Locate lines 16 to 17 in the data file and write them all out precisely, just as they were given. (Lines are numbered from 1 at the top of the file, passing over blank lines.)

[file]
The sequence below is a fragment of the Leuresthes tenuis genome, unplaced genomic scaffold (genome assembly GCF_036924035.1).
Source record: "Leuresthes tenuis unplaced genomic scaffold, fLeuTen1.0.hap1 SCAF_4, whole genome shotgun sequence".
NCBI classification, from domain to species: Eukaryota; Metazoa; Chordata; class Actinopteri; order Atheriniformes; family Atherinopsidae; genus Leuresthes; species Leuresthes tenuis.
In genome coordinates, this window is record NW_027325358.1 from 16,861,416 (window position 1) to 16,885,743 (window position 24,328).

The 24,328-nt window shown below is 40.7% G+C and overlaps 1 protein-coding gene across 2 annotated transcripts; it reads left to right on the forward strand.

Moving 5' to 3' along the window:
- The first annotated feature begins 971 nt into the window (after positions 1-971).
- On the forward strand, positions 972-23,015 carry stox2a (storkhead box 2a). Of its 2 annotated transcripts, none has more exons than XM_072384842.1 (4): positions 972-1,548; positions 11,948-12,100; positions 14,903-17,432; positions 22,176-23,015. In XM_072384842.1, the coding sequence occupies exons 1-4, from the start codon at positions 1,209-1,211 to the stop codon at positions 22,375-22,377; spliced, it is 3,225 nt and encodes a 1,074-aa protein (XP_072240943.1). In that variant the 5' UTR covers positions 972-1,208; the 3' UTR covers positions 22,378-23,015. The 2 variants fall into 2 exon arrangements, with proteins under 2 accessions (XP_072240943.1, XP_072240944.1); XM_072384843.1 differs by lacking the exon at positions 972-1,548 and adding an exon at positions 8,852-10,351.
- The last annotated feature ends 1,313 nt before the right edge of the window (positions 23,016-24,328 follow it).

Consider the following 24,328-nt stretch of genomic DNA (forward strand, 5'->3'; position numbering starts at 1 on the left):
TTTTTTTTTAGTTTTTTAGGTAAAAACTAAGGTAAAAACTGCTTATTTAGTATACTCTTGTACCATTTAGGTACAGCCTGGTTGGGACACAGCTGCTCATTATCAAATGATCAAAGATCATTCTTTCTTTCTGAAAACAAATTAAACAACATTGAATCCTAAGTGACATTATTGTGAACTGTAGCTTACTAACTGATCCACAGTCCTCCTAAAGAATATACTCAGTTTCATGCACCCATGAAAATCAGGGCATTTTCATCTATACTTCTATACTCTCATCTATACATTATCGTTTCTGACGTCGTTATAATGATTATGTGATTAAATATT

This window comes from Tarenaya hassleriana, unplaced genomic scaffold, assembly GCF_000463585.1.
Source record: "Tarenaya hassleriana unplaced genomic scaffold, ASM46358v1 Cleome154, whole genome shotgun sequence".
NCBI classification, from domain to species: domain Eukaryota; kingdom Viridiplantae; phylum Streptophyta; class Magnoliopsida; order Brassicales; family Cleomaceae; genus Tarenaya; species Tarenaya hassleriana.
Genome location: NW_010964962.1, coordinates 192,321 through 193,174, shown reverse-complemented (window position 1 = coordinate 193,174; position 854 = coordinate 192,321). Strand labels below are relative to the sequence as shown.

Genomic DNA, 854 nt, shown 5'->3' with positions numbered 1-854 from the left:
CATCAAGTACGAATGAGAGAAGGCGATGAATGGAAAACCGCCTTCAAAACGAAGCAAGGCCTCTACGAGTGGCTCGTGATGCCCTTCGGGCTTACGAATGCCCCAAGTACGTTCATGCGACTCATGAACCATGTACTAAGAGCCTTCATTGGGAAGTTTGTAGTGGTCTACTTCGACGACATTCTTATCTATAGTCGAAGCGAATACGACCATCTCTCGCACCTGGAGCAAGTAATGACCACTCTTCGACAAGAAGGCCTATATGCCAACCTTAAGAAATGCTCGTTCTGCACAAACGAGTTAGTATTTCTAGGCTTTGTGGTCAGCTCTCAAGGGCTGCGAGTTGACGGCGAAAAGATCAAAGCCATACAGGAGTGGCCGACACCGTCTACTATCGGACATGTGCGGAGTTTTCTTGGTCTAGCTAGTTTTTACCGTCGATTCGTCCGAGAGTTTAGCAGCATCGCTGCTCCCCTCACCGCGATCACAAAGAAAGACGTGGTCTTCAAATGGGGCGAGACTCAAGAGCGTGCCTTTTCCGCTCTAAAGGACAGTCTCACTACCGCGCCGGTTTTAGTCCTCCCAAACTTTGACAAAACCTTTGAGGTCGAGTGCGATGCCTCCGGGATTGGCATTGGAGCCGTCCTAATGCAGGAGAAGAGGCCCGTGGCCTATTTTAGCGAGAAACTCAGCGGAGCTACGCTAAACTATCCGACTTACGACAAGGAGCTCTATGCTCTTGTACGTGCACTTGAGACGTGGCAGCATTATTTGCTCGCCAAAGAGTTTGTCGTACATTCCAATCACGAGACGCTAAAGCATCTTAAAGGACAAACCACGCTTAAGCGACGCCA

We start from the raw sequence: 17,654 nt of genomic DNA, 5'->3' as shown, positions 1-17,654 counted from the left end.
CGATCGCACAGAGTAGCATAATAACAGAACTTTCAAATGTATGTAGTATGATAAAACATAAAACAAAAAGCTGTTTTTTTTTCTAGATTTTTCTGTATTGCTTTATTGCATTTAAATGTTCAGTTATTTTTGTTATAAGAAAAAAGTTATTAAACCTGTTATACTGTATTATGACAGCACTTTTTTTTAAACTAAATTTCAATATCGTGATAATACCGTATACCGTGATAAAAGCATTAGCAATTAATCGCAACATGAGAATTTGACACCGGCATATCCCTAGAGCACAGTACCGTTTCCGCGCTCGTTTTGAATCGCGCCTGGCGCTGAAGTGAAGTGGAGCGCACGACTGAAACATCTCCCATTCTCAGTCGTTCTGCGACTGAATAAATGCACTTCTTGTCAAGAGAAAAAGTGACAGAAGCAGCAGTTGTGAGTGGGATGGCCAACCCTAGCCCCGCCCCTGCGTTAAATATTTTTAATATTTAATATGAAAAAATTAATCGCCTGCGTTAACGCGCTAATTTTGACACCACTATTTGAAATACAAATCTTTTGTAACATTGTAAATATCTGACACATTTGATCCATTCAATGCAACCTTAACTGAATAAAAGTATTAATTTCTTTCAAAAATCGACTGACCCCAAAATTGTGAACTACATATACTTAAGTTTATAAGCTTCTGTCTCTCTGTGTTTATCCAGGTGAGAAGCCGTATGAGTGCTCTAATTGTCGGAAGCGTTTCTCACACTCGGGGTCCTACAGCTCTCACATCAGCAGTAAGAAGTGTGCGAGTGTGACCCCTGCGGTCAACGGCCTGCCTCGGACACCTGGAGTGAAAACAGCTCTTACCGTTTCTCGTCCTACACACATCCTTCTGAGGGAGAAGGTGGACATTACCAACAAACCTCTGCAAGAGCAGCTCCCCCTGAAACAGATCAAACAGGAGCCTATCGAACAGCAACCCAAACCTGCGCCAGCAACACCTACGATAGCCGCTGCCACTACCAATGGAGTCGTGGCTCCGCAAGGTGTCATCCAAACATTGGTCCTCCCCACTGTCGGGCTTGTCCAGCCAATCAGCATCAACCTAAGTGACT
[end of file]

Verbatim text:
Genomic DNA, 854 nt, shown 5'->3' with positions numbered 1-854 from the left:
CATCAAGTACGAATGAGAGAAGGCGATGAATGGAAAACCGCCTTCAAAACGAAGCAAGGCCTCTACGAGTGGCTCGTGATGCCCTTCGGGCTTACGAATGCCCCAAGTACGTTCATGCGACTCATGAACCATGTACTAAGAGCCTTCATTGGGAAGTTTGTAGTGGTCTACTTCGACGACATTCTTATCTATAGTCGAAGCGAATACGACCATCTCTCGCACCTGGAGCAAGTAATGACCACTCTTCGACAAGAAGGCCTATATGCCAACCTTAAGAAATGCTCGTTCTGCACAAACGAGTTAGTATTTCTAGGCTTTGTGGTCAGCTCTCAAGGGCTGCGAGTTGACGGCGAAAAGATCAAAGCCATACAGGAGTGGCCGACACCGTCTACTATCGGACATGTGCGGAGTTTTCTTGGTCTAGCTAGTTTTTACCGTCGATTCGTCCGAGAGTTTAGCAGCATCGCTGCTCCCCTCACCGCGATCACAAAGAAAGACGTGGTCTTCAAATGGGGCGAGACTCAAGAGCGTGCCTTTTCCGCTCTAAAGGACAGTCTCACTACCGCGCCGGTTTTAGTCCTCCCAAACTTTGACAAAACCTTTGAGGTCGAGTGCGATGCCTCCGGGATTGGCATTGGAGCCGTCCTAATGCAGGAGAAGAGGCCCGTGGCCTATTTTAGCGAGAAACTCAGCGGAGCTACGCTAAACTATCCGACTTACGACAAGGAGCTCTATGCTCTTGTACGTGCACTTGAGACGTGGCAGCATTATTTGCTCGCCAAAGAGTTTGTCGTACATTCCAATCACGAGACGCTAAAGCATCTTAAAGGACAAACCACGCTTAAGCGACGCCA